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Shaolin's Eyebrow Staff

Updated: Jul 22, 2023


Left: a detail from a late Qing dynasty fresco in Baiyi Hall at Shaolin Si. Right: page spread from Exposition of the Original Shaolin Stick Methods" 少林棍法阐宗

Because there are so few documents on Shaolin, people put too much reliance on books such as "Exposition of the Original Shaolin Stick Methods" 少林棍法阐宗. As a result, in some cases, this limited information is applied in a blanket fashion and presented as authoritative. In the "Exposition of the Original Shaolin Stick Methods" case, it is important to understand that Cheng Zongyou*, the source of this book, although well-educated, was not a monk or from a military family but from either a farm or merchant family. Cheng's study was limited in that he and some of his relatives went to Shaolin Monastery to learn combat to protect their farms from the threat of invaders. From Cheng's book, it is apparent that what he learned at Shaolin was a long tapered military style staff and not Qi Mei Gun 齊(齐)眉棍, the unique staff of Shaolin Monastery.

Note the shorter staff (above and below) are details from late Qing dynasty frescos in Baiyi Hall at Shaolin Si. Qi Mei Gun (eyebrow height staff) was referred to as an 'a weapon to enter the mountain' Called 'jin men gun' 進門棍 (translated as, 'staff at the entrance gate'). This style of staff was, as a rule, not taught to outsiders. Although there are some similarities between the tapered long staff and the 'Qi Mei Gun,' these are two different weapons, each with its own sets.



A monk with an 'eyebrow' staff is depicted in a mural in Baiyi Hall at Shaolin Si.

In ancient times, Shaolin monks practiced different kinds of staff weapons. Qi Mei Gun 齊(齐)眉棍, is a kind of staff (this is not a set name) which was unique to the Shaolin Monastery. During Shaolin's early history, knives and edged weapons were not allowed in the monastery and were illegal, except for those used for cutting firewood and kitchen utensils. However, because Buddhist monasteries, particularly the large public ones, contained large granaries and other provisions, they were attractive targets for robber bands such as the Lülin (Green Forest Bandits) and renegade bands of rebels and invaders; staves were used to defend the monastery. According to our older generations, these non-alarmed staves were kept at the entrance gate. Those who had learned martial arts for one year were taught staff fighting so that they could protect the monastery. The correct length of this staff is measured to the user's eyebrow - that is why it is called a '齊眉棍': same height/level with the eyebrow staff. Both Songshan Shaolin and the southern Shaolin styles used this weapon. However, the old Songshan Shaolin Qi Mei Gun sets are quite different from the Southern sets in terms of technique, how the weapon is held, and how power is generated. The 'southern' Shaolin, Qi Mei Gun, is a 'double-headed staff' and, therefore, mostly gripped both hands with palms down. The Songshan Shaolin, Qi Mei Gun, has a single 'head' and 'tail' and is mostly griped with one hand, palm up, and the other, palm down.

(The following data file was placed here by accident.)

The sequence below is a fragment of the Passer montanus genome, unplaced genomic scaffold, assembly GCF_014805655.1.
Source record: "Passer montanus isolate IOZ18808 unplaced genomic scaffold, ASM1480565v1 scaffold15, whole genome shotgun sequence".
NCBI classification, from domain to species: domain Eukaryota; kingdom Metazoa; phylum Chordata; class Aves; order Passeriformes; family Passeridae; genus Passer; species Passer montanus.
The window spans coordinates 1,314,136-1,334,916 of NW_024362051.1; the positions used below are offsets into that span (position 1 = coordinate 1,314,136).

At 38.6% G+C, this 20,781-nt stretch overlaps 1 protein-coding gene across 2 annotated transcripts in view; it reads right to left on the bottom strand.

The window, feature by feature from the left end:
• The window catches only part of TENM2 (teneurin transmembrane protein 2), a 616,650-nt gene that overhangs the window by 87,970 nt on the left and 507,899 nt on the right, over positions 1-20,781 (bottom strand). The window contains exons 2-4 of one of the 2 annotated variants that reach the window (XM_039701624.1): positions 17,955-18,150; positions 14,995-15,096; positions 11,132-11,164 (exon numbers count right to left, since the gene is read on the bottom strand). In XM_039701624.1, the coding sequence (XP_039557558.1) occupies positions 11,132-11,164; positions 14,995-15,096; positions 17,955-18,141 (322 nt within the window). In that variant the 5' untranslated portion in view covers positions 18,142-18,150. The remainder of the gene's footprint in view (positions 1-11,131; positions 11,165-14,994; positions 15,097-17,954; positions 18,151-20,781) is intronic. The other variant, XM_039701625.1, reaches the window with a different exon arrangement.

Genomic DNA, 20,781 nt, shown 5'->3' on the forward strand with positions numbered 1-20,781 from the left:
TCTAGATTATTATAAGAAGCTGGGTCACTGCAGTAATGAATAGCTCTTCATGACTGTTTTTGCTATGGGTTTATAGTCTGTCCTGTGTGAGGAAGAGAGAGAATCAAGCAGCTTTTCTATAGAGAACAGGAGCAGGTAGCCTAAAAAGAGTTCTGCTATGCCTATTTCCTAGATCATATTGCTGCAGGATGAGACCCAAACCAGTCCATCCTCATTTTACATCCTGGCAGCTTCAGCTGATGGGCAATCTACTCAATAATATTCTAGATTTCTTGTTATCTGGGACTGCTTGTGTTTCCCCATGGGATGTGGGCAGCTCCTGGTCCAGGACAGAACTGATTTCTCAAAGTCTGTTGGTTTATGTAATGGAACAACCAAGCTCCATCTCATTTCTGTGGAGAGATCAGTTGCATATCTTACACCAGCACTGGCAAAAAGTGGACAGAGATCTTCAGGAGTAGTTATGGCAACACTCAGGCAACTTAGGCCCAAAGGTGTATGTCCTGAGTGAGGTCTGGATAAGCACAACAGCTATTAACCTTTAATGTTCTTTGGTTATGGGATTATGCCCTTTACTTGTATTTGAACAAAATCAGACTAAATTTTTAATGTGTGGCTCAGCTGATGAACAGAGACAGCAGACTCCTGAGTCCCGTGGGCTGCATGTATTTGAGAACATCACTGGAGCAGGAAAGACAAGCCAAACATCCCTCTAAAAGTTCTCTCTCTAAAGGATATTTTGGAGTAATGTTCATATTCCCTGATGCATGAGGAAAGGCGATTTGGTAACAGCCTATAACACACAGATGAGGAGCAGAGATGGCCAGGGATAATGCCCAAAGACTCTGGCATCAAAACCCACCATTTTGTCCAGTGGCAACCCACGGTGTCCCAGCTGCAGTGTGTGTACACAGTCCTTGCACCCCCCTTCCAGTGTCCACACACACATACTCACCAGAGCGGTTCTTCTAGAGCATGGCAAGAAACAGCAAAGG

*Cheng Zongyou 程宗猷 (1561-1636) is noted for his publication "Shaolin Gunfa Changzong" or Elucidation of Shaolin Staff Techniques, as well as the Gengyu Shengji (Skills Beyond Farming), which described various other weapons systems, including Japanese kenjutsu. His techniques recorded in Shaolin Gunfa Changzong were the first transmitted only orally.

Cheng's early years are somewhat obscure; he was born into a wealthy family owning land in the southern part of what is now Anhui Province, and his education was likely literary instead of military. It is suggested that Cheng studied at Shaolin monastery and wrote about some of his training, but he also learned techniques related to Japanese swordsmanship from other tutors who had studied with Japanese experts.


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